August 9, 2007 1:36 PM PDT
Police agencies push for drone sky patrols
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The civilian piloting community would like to see the FAA do even more to rein in UAV use, citing grave concerns about the potential for dangerous collisions.
The Aircraft Owners and Pilots Association (AOPA) has been lobbying for UAVs to be held to the same rules as manned aircraft. The group is also leading a committee under the umbrella of the RTCA, an international aviation standards body, to devise uniform industry guidelines that would likely steer the FAA's own deliberations about new regulations.
UAVs "should be safetly integrated into the national airspace system with other users, and what that means is having some 'see and avoid capability' to detect other aircraft and the ability to communicate with air traffic control stations," AOPA spokeswoman Kathleen Vasconcelos said in a phone interview.
Pilots undergo extensive training on collision detection and avoidance. Planes that fly at night are required to have certain types of lights, for instance. Operating an aircraft near busy airports (in government parlance, "Class B" airports) requires a transponder that broadcasts its altitude. And during all flights that take place in poor weather or higher than 18,000 feet above sea level, the pilot must be in radio contact with controllers.
Last summer, AOPA reported the Gaston County, N.C. police department to federal authorities when it discovered that the officials were flying a small UAV for surveillance purposes without a certificate, which prompted the FAA to prohibit its use.
Privacy advocates have also raised alarms about the idea of new digital eyes patrolling the skies. The Electronic Privacy Information Center's Melissa Ngo, who has written about the privacy implications of increased government use of UAVs, said it's important to sort out a number of questions about the potential for their misuse and abuse.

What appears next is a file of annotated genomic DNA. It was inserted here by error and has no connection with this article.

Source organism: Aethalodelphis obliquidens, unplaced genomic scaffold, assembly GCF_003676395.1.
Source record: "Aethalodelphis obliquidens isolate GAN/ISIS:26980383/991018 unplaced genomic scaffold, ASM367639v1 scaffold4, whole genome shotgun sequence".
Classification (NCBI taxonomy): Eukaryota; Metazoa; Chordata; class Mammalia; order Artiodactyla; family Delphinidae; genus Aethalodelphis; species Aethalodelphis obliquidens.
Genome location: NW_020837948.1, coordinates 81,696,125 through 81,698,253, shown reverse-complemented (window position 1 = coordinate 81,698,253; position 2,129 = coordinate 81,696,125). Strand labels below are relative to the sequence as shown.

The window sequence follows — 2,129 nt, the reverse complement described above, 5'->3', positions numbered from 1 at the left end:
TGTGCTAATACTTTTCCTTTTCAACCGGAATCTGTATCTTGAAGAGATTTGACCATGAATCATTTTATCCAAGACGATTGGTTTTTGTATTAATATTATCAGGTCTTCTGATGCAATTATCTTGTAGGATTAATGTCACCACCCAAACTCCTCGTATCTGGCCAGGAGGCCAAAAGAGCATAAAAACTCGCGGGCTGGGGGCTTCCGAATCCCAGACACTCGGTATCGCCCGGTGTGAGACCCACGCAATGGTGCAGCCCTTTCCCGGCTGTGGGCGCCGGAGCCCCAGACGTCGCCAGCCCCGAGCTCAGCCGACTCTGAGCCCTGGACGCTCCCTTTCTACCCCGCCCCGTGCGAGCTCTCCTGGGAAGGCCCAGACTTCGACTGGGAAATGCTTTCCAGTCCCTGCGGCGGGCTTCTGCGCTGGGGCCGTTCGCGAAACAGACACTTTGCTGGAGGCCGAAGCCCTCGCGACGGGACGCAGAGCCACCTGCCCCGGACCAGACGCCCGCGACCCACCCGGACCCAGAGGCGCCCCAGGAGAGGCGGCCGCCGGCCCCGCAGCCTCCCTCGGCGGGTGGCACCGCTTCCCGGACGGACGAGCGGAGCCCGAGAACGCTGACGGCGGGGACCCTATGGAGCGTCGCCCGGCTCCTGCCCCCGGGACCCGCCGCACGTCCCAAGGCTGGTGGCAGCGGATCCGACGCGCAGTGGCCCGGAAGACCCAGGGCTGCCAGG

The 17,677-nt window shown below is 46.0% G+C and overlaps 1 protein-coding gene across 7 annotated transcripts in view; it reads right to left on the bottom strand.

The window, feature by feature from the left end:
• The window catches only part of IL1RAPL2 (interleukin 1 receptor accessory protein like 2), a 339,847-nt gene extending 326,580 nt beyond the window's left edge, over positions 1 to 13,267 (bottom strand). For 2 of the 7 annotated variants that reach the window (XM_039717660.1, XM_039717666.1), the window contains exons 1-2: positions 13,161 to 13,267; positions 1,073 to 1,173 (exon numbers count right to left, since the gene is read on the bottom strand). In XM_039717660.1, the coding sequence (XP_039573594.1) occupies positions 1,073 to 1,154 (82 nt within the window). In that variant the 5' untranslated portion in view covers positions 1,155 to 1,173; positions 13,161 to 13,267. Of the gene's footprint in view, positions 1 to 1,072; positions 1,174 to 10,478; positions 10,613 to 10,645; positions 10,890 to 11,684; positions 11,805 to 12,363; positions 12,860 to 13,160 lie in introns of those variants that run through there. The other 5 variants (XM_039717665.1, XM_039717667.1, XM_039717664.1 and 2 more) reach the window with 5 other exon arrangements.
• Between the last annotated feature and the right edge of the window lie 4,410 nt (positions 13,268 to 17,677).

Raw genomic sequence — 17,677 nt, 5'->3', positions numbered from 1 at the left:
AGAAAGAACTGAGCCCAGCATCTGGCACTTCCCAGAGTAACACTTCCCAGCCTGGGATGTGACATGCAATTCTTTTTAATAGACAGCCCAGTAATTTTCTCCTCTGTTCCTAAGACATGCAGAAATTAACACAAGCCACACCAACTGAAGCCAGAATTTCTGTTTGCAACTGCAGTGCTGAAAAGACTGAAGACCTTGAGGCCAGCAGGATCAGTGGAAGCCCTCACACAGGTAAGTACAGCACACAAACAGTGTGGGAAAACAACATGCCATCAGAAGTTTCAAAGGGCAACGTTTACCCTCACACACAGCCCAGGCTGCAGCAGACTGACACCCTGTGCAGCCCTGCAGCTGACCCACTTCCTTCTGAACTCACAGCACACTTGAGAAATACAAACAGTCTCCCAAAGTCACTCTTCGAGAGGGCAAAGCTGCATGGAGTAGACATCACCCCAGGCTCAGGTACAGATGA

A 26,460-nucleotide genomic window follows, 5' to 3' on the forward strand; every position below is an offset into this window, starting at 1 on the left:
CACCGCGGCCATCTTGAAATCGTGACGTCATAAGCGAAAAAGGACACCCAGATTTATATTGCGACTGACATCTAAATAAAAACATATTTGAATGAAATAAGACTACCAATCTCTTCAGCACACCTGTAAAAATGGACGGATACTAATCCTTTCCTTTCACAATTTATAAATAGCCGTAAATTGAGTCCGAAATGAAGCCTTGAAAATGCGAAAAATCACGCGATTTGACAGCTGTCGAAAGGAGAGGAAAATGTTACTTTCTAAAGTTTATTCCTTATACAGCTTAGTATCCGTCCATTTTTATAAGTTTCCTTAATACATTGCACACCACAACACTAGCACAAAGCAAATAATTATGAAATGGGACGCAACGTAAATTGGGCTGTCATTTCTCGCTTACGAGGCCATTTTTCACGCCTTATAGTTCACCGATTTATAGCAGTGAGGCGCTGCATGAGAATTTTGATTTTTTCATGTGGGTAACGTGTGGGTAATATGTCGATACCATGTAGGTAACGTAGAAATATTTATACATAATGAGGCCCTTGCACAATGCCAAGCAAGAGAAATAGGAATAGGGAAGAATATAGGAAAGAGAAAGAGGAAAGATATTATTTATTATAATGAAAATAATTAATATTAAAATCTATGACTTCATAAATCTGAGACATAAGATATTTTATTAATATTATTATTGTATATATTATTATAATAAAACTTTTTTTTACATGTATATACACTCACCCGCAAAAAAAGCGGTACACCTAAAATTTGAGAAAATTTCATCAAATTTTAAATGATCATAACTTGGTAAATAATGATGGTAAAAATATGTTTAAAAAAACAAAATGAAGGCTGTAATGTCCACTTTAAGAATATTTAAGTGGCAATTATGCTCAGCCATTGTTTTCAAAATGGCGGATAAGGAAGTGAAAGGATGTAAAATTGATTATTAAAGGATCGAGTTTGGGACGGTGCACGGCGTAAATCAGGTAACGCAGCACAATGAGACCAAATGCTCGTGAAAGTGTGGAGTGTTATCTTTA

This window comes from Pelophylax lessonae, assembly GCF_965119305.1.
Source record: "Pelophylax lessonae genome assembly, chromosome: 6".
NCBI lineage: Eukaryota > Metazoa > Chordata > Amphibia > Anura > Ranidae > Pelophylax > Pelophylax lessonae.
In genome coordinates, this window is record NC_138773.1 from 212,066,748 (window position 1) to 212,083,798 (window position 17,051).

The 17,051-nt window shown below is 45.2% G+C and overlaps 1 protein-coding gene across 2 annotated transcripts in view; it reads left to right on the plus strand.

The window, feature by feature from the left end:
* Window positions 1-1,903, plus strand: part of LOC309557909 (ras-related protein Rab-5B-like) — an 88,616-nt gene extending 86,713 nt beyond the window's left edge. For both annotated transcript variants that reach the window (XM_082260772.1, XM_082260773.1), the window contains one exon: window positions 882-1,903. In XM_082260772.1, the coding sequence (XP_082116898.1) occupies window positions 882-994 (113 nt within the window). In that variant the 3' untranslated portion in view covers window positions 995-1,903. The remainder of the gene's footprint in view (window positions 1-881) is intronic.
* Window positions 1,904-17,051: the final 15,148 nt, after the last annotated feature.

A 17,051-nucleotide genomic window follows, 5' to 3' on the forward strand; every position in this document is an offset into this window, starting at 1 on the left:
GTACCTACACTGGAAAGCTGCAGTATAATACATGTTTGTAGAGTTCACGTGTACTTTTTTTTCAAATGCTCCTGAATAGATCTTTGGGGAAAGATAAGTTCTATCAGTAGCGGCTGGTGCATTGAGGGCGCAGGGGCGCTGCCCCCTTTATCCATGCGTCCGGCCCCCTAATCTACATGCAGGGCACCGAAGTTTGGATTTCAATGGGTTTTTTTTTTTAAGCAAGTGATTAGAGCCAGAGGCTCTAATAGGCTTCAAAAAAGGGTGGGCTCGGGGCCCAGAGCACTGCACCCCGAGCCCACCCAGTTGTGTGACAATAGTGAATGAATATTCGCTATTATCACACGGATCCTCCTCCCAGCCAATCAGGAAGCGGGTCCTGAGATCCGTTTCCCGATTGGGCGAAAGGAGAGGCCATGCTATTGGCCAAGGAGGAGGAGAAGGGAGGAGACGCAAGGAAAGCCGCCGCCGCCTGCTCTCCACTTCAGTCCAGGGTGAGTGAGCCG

For instance, authorities tout UAVs as being far quieter than their manned counterparts, which some authorities view as the answer to residents' complaints about helicopter noise levels. But the presence of virtually silent and increasingly smaller machines raises obvious privacy concerns.
"Have state and local police departments spoken to city councils or the public at large about the use of UAVs to watch the general public in everyday activities?" she said in an e-mail interview. "Civilian use of UAVs by state and local police would create a world of constant, unseen surveillance."
Local officials aren't necessarily looking for unfettered UAV-driving rights, Shinnamon said. Ideally, the FAA will be able to work with state and local government officials to come up with UAV-specific regulations, which address things like how high the drones can fly, how far they can travel from their operator, and whether they need to be in the driver's line of sight.
"Once we overcome this regulatory issue, I honestly think the use of this technology will explode at the local government level because it offers just so many benefits to us and the ability to serve our citizens," Shinnamon said.
Heal, whose office tested a drone last year but has not yet secured formal permission to use it, said he doesn't "detect any sense of urgency" on the FAA's part to make its regulations simpler for local officials to follow.
"We're going to do this; this is coming," he said. "And (the FAA) can jump on this train or they can run along behind it, but it is going to leave without them."
CNET News.com's Declan McCullagh contributed to this story.
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